Economists usually follow description that
hyperinflation occurs when the monthly
inflation rate exceeds 50%.
hyperinflation occurs when a country
experiences very high, accelerating, and
perceptibly "unstoppable" rates of inflation. In
such a condition, the general price level within
an economy rapidly increases as the currency
quickly loses real value.
Hyperinflation is often associated with wars, their
aftermath, socio-political upheavals, or other
crises that make it difficult for the government to
tax the population, as a sudden and sharp
decrease in tax revenue coupled with a strong
effort to maintain the status quo can be a direct
trigger of hyperinflation.
Hyperinflation sees a rapid and continuing
increase in the supply of money, and the cost of
Velocity of Money.
Supply and Demand of Money.
Complexity of Economies.
Cost of Hyperinflation
• There are three important costs related to
hyperinflation are as following.
• Shoeleather Cost.
• Menue Cost.
• Result from Tax Law.
• Cost of inconvenience living in world.
Shoe leather cost
• Shoe leather cost refers to the cost of time and effort (more
specifically the opportunity cost of time and energy) that
people spend trying to counter-act the effects of inflation, such
as holding less cash and having to make additional trips to
• The term comes from the fact that more walking is required
(historically, although the rise of the Internet has reduced it) to
go to the bank and get cash and spend it, thus wearing out
shoes more quickly.
• A significant cost of reducing money holdings is the additional
time and convenience that must be sacrificed to keep
less money on hand than would be required if there were less
or no inflation.
• menu cost is the cost to a firm resulting from
changing its prices. The name stems from the cost of
restaurants literally printing new menus, but
economists use it to refer to the costs of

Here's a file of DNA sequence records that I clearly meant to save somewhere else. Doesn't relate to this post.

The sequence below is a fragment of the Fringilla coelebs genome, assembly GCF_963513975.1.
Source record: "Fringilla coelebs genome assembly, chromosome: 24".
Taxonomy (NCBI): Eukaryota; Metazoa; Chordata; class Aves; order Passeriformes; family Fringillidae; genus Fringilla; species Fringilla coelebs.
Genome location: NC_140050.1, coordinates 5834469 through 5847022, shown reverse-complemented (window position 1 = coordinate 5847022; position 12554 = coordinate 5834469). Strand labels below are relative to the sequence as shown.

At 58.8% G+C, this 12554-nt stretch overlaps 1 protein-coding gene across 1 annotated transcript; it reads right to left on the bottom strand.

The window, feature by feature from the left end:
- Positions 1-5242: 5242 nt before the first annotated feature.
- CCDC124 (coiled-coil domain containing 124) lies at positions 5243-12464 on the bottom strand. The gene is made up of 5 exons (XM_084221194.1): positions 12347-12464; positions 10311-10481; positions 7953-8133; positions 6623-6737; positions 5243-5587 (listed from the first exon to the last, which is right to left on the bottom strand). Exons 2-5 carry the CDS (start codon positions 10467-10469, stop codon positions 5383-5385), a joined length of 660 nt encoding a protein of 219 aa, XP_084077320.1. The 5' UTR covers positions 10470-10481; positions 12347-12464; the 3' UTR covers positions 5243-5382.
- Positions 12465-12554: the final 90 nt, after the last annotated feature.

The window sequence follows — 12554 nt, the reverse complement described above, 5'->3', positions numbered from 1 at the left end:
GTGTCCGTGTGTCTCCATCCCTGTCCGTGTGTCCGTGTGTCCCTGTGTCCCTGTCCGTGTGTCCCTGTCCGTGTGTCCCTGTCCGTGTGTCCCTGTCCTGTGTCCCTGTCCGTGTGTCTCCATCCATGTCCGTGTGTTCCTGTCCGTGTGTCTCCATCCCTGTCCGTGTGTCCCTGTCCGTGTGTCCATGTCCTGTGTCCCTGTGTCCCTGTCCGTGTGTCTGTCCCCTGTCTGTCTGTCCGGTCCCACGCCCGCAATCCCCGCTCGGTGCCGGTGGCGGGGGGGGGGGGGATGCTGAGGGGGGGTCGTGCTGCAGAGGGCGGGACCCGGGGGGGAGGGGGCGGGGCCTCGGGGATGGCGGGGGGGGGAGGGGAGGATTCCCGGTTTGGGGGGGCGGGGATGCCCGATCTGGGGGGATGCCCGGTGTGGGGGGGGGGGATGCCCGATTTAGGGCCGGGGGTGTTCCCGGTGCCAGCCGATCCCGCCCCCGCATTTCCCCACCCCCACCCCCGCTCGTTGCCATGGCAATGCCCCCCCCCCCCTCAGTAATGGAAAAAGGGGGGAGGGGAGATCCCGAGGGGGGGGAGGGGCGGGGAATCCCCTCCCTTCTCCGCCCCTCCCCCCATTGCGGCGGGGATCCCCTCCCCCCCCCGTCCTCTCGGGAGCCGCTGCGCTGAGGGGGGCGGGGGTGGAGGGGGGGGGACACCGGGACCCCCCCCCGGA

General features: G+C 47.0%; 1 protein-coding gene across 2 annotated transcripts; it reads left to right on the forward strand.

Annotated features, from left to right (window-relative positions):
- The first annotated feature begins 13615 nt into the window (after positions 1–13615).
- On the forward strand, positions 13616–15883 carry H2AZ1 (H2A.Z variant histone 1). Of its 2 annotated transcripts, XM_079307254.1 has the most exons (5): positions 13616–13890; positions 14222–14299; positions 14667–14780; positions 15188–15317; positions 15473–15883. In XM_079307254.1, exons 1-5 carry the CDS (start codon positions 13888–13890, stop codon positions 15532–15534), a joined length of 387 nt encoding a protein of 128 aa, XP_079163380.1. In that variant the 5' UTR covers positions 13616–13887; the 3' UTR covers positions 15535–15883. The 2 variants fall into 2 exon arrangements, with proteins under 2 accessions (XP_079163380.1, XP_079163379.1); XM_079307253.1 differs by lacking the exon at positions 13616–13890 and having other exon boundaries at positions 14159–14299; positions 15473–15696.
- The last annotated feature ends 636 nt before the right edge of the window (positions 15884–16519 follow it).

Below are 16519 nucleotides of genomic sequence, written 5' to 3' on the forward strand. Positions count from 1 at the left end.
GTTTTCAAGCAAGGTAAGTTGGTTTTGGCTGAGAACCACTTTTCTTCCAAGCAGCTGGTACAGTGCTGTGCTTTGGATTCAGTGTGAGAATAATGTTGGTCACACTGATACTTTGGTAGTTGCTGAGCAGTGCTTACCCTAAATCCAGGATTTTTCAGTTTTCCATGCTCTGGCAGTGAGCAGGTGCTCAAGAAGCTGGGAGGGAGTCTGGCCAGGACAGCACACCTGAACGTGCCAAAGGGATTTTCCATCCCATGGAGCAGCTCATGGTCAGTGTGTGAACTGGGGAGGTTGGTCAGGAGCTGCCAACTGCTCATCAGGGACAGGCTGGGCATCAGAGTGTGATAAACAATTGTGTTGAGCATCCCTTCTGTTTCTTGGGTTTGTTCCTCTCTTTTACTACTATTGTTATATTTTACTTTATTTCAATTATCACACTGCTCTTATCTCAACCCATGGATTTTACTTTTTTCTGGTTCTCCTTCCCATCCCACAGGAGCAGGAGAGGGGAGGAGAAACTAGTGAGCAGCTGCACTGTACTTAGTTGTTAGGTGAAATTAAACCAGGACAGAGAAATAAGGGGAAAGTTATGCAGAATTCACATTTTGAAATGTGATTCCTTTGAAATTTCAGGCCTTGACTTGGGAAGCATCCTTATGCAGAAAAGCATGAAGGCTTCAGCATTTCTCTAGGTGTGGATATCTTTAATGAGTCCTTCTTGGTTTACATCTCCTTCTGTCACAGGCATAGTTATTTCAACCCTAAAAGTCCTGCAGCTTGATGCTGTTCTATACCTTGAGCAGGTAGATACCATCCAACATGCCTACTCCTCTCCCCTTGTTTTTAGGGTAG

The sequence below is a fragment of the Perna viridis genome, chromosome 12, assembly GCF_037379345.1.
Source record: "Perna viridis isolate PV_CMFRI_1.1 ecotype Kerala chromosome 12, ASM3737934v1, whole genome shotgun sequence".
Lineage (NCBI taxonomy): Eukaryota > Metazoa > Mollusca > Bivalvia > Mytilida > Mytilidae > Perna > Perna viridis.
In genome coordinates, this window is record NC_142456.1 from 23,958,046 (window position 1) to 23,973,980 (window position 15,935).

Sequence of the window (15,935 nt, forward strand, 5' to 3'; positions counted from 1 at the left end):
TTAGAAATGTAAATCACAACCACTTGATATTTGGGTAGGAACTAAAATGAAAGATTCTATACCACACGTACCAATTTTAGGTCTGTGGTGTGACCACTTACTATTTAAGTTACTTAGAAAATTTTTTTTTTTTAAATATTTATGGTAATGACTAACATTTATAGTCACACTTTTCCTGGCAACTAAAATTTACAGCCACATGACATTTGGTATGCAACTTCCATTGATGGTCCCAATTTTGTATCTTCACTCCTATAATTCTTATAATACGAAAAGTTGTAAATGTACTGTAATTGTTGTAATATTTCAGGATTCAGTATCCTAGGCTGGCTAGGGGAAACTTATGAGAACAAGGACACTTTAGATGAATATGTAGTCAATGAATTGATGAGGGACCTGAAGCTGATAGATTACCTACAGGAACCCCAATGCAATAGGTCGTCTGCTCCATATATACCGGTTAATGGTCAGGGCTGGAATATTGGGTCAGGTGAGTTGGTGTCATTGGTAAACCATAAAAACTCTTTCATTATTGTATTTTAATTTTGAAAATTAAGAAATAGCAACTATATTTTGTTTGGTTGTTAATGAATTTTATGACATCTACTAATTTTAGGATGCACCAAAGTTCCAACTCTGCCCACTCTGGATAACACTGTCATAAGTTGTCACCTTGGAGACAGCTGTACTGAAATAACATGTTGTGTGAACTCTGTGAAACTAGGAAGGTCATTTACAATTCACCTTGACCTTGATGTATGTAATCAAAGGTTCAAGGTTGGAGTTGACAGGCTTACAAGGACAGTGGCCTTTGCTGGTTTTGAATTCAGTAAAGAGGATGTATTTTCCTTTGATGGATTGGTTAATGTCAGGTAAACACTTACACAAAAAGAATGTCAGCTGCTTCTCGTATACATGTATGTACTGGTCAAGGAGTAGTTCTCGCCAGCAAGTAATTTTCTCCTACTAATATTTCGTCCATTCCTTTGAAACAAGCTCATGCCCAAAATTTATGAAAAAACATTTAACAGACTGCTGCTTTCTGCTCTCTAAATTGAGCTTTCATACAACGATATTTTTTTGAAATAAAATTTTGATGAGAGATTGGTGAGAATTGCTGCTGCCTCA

changing nominal prices in general.
• In this broader definition, menu costs might include
updating computer systems, re-tagging items, and
hiring consultants to develop new pricing strategies
as well as the literal costs of printing menus.
Examples of hyperinflation
• Armenia experienced high inflation and hyperinflation
from January 1992-December 1994. Its first episode of
hyperinflation was due to the use of the Russian
ruble after the dissolution of the Soviet Union. The
second episode was due to an unstable Armenian
• (1) Start and End Date: Jan. 1992- Feb. 1993
• (1) Peak Month and Rate of Inflation: Jan. 1992, 73.1%
• (2) Start and End Date: Oct. 1993- Dec. 1994
• (2) Peak Month and Rate of Inflation: Nov. 1993, 438%
• Germany went through its worst inflation in 1923. In 1922, the
highest denomination was 50,000 Mark. By 1923, the highest
denomination was 100,000,000,000,000 Mark. In December 1923
the exchange rate was 4,200,000,000,000 Marks to 1 US dollar.
• In 1923, the rate of inflation hit 3.25 × 106 percent per month
(prices double every two days). Beginning on 20 November 1923,
1,000,000,000,000 old Marks were exchanged for 1 Renten mark so
that 4.2 Renten marks were worth 1 US dollar, exactly the same rate
the Mark had in 1914.
• (1) Start and End Date: Jan. 1920- Jan. 1920
• (1) Peak Month and Rate of Inflation: Jan. 1920, 56.9%
• (2) Start and End Date: Aug. 1922- Dec. 1923
• (2) Peak Month and Rate of Inflation: Nov. 1923, 29,525%